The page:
A few days ago when I was writing the CNN Op-Ed piece on Egypt’s referendum, I had a sentence that compared the propaganda campaign and the Sisi mania with North Korea’s sick regime. Then at the last minute, I removed it thinking this is an unnecessary and unrealistic comparison. Today with preliminary results of the vote indicating that the yes vote may be close to 98%, I realize how right I was to remove the sentence comparing Egypt to North Korea. I was being unfair to North Korea.
I then received some remarks criticizing me for making the comparison between Egypt and North Korea . In response, I would like to make the following three points of clarification:
1. I am in the US now and could not vote for a number of complicated logistical problems. If I were in Egypt, I would have voted, even though I would have been taking enormous risks by doing so as described in no. 3 below.
2. I respect the result of the vote and will have to live with it. I also understand the reasons why people voted in these large numbers, although I don’t share their reasons (otherwise, I would have voted yes.) I laid down my understanding of these reasons in my CNN editorial (also posted below).
3. Understanding the reasons why people voted a certain way does not mean that you accept the circumstances in which they were asked to do so. What are these circumstances? Well, we all know them, but some people belittle them. I don’t. They are:
a. a relentless public media campaign that played on people’s fears and portrayed the vote as a vote for the very existence of Egypt as an entity;
b. this in itself is fine and is a valid tactic of political campaigning, but only provided the other side has equal access to the same media, something that obviously did not happen. In fact, all media outlets that were critical of the constitution/the army/al-Sisi were either closed down or prevented form sending out this message;
c. arresting, trying and imprisoning youth activists who are critical of the army;
d. arresting and killing Muslim Brotherhood supporters, not only the members and/or leaders;
e. the soldiers in polling stations were issued shoot-to-kill orders by both the military (as announced by former General Sameh Seif al-Yazal on TV) and the police (as announced by Minister of the Interior himself, also on TV). This made these soldiers trigger-happy, the way their colleagues in military checkpoints have been with numerous fatal incidents– and this obviously intimidated many naysayers;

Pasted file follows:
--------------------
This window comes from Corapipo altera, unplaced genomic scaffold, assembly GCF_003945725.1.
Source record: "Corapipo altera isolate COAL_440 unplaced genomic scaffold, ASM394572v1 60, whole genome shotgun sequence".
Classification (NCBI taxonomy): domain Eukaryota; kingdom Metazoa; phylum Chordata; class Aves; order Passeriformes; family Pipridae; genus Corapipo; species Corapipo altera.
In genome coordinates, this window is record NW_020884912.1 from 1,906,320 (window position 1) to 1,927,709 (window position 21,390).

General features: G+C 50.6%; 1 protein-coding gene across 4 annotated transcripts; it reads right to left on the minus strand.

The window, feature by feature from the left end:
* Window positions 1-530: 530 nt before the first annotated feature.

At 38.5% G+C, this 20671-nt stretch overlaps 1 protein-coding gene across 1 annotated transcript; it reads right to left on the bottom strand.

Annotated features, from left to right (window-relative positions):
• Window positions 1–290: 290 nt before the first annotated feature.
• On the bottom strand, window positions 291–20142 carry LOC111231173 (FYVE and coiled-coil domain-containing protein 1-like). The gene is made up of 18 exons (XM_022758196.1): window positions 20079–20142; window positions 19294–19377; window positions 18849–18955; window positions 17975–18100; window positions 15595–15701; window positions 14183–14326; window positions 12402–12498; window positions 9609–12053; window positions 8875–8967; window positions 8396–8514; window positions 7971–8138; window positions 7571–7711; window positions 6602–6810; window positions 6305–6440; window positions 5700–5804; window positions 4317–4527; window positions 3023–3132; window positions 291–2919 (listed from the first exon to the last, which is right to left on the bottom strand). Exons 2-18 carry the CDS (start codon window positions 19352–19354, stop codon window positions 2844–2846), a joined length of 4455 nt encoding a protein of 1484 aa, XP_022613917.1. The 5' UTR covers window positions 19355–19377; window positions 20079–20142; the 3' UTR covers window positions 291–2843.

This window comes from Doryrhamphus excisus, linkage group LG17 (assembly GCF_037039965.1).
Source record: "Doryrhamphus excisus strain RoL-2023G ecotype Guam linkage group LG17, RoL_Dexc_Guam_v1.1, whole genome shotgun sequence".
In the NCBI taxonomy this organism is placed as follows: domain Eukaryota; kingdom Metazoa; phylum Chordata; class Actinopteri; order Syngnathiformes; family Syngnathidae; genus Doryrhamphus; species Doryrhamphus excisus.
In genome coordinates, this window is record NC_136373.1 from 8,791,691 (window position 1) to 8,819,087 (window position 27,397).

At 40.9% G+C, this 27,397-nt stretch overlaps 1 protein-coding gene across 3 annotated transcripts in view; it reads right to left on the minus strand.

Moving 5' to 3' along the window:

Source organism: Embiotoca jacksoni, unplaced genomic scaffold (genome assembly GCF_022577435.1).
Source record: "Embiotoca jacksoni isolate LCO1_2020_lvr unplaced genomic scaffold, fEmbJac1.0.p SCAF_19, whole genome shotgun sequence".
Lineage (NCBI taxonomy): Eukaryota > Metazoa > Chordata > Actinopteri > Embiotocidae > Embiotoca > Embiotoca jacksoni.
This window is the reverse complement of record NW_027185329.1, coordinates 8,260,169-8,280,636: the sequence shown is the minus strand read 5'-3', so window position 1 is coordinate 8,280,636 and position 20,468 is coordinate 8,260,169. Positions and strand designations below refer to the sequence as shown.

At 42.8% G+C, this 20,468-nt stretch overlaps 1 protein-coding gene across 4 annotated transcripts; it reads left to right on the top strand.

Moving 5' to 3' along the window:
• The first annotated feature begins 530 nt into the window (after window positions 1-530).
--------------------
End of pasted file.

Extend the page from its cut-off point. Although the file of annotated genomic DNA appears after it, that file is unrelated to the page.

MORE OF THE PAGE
f. arresting any activist who attempted to distribute leaflets in which they tried to express their criticisms of the constitutional draft, which is ostensibly the subject of the referendum thus preventing them from offering an alternative view to the public;
g. during the first day of polling the media (and it is useless now to say “pro-army media” for this now goes without saying) ran numerous stories about suspected MB members being arrested while standing in line attempting to cast their ballots– this must have also had an impact on some naysayers who were brave enough to want to go to vote.
How can a vote under these circumstances be described as free and fair?
So my point is: I understand the reason why people voted in such large numbers saying yes to the constitutional draft (fear of the MB, being tired of 3 years of revolution; being concerned about their economic livelihood, etc). I respect these reasons and bow to them. I also blame revolutionary youth (including myself, although I am not that young 🙂 ) for not being sensitive enough to these very valid reasons. But this in no way justifies the very cynical, not to say criminal, way the army and the police have used these reasons effectively to close off the entire political scene.
98 % is a travesty, whichever way we look at it. If it is a result of rigging (which I don’t think it is), then it is a travesty. If it is not, then still it is a travesty. A country as big as Egypt, passing through a very decisive moment in its history like the one we are passing through now, cannot all agree (with the exception of a mere 2%) on anything, let alone on a founding charter.
Blaming those who wanted to say no but who ended up boycotting the poll for being defeatist or lazy or politically naive seems to me not only unfair, but also being complicit with the draconian measures taken by the army and the police in supposedly “protecting the polling process”.
When you are being shot at; when your colleagues are on the run, lying in prison, or rotting in a morgue; when you are depicted as a traitor, no less, for raising valid critical questions about a fundamental moment in your country’s history; when you are prevented from even holding a meeting with friends and colleagues to discuss these issues; when you are arrested for distributing leaflets in a peaceful way expressing your political standpoint – when all of this happens to you, how can I blame you for deciding not to vote? How can I even blame you for deciding not to engage in this travesty in any way, shape or form lest you give it legitimacy by doing so?
So my point to those who are critical of the naysayers and who blame them for not trying hard enough to understand the reasons why people voted the way they did, is to invite them to ask themselves the same question: why do you think the naysayers stayed at home? And do you blame them for doing so?